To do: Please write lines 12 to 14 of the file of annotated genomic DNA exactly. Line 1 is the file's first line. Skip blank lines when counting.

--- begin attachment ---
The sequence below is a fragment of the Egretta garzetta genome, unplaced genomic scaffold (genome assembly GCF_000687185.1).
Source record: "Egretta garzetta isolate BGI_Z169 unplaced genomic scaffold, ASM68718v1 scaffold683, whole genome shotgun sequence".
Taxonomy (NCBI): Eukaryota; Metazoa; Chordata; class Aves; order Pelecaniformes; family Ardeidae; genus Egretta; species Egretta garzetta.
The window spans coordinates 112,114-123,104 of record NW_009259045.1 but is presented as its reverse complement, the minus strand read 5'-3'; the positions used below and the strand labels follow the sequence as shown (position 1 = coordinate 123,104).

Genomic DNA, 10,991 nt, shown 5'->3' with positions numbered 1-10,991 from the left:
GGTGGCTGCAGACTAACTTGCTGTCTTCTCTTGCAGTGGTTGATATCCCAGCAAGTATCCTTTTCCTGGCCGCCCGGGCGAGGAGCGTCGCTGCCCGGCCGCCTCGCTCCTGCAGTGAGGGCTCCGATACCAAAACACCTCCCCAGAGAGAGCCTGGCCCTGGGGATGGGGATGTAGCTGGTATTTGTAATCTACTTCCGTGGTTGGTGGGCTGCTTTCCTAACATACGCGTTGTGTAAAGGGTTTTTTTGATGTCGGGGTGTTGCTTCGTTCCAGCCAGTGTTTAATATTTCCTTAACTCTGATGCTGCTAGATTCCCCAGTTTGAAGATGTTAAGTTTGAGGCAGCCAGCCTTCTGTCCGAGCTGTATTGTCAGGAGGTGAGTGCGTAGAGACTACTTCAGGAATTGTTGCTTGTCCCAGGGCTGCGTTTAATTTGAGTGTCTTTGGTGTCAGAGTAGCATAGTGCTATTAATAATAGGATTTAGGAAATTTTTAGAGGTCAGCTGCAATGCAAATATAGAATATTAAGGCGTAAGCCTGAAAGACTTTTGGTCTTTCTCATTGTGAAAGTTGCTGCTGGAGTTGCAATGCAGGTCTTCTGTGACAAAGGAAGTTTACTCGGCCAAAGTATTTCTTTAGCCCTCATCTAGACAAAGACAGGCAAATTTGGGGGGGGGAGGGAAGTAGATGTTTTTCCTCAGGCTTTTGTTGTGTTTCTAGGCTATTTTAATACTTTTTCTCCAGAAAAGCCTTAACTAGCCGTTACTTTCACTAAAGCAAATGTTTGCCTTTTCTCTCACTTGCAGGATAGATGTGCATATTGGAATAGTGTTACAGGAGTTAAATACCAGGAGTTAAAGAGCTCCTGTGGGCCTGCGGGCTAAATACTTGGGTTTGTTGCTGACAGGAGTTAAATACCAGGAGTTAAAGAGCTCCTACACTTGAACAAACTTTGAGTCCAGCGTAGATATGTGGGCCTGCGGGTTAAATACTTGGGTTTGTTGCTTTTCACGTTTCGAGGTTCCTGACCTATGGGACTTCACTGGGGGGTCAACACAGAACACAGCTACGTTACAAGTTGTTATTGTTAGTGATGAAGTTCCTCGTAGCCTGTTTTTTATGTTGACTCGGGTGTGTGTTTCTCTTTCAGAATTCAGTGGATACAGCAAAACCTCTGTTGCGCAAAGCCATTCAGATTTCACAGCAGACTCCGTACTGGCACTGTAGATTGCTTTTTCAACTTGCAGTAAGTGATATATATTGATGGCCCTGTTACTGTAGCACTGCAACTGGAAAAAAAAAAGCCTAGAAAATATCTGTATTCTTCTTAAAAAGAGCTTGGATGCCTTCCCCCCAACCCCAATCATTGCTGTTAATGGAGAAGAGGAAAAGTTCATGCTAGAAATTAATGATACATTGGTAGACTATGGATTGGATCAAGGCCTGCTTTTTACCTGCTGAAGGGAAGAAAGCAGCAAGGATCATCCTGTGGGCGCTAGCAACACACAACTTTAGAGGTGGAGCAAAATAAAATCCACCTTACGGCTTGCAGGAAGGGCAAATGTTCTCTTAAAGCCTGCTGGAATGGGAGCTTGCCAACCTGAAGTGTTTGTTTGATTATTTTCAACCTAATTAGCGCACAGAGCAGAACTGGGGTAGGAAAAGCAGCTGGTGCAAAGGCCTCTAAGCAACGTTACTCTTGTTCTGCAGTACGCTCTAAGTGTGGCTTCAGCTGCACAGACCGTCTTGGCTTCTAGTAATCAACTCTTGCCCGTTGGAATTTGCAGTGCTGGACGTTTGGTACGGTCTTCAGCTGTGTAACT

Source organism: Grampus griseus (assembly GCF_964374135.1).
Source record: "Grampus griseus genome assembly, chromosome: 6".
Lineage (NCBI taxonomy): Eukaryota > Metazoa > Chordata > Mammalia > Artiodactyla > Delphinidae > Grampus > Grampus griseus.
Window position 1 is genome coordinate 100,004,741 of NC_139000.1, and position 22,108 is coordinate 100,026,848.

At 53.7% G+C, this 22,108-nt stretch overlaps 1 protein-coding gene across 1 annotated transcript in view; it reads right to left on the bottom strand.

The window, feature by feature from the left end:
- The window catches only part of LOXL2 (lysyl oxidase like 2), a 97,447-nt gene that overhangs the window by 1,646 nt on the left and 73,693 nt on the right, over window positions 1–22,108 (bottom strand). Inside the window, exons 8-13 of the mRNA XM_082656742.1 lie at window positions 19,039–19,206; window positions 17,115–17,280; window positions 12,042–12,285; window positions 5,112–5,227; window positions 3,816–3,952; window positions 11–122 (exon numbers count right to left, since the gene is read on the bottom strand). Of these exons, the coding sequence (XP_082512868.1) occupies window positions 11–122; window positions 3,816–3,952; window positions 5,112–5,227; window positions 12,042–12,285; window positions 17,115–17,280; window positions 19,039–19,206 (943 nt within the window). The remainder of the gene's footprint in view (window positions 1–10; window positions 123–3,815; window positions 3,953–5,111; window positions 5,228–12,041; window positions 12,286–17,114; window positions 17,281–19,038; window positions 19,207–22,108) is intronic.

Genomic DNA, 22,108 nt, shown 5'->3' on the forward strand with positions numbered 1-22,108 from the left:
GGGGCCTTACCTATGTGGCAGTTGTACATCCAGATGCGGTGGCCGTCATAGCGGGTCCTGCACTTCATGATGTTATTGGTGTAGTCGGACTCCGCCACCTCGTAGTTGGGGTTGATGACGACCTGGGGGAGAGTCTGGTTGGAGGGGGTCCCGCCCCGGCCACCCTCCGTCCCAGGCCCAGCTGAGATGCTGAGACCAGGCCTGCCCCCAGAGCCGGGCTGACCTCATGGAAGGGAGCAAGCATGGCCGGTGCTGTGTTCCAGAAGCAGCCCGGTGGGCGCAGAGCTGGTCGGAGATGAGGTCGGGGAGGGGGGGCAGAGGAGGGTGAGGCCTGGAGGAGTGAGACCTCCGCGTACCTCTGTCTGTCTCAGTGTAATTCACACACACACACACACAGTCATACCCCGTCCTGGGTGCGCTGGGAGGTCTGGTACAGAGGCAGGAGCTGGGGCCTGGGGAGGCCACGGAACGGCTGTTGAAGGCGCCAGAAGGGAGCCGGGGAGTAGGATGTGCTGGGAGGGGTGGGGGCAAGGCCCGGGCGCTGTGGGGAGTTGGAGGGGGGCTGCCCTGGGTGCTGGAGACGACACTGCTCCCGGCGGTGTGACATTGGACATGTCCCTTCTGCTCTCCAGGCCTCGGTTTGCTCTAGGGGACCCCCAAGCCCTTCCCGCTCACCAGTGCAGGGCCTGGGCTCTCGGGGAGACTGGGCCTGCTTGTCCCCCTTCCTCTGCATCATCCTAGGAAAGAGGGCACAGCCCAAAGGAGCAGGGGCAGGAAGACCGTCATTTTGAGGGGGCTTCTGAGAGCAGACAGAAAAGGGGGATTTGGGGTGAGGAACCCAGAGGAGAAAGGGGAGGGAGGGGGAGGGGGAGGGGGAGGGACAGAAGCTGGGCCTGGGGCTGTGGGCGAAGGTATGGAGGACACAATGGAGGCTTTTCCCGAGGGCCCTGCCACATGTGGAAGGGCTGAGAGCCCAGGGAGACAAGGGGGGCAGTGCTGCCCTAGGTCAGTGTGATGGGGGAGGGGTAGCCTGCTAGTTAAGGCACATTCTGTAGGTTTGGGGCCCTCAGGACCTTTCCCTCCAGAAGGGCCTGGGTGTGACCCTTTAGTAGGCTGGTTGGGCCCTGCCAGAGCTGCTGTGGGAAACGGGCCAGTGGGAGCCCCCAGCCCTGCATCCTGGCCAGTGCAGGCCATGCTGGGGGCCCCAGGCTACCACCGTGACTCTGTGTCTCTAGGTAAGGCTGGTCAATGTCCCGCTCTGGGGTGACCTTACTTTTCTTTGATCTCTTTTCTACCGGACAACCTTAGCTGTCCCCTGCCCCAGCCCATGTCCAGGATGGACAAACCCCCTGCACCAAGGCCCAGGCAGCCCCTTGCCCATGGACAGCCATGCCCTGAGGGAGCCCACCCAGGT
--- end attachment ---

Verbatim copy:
The window, feature by feature from the left end:
- The window catches only part of LOXL2 (lysyl oxidase like 2), a 97,447-nt gene that overhangs the window by 1,646 nt on the left and 73,693 nt on the right, over window positions 1–22,108 (bottom strand). Inside the window, exons 8-13 of the mRNA XM_082656742.1 lie at window positions 19,039–19,206; window positions 17,115–17,280; window positions 12,042–12,285; window positions 5,112–5,227; window positions 3,816–3,952; window positions 11–122 (exon numbers count right to left, since the gene is read on the bottom strand). Of these exons, the coding sequence (XP_082512868.1) occupies window positions 11–122; window positions 3,816–3,952; window positions 5,112–5,227; window positions 12,042–12,285; window positions 17,115–17,280; window positions 19,039–19,206 (943 nt within the window). The remainder of the gene's footprint in view (window positions 1–10; window positions 123–3,815; window positions 3,953–5,111; window positions 5,228–12,041; window positions 12,286–17,114; window positions 17,281–19,038; window positions 19,207–22,108) is intronic.

Genomic DNA, 22,108 nt, shown 5'->3' on the forward strand with positions numbered 1-22,108 from the left: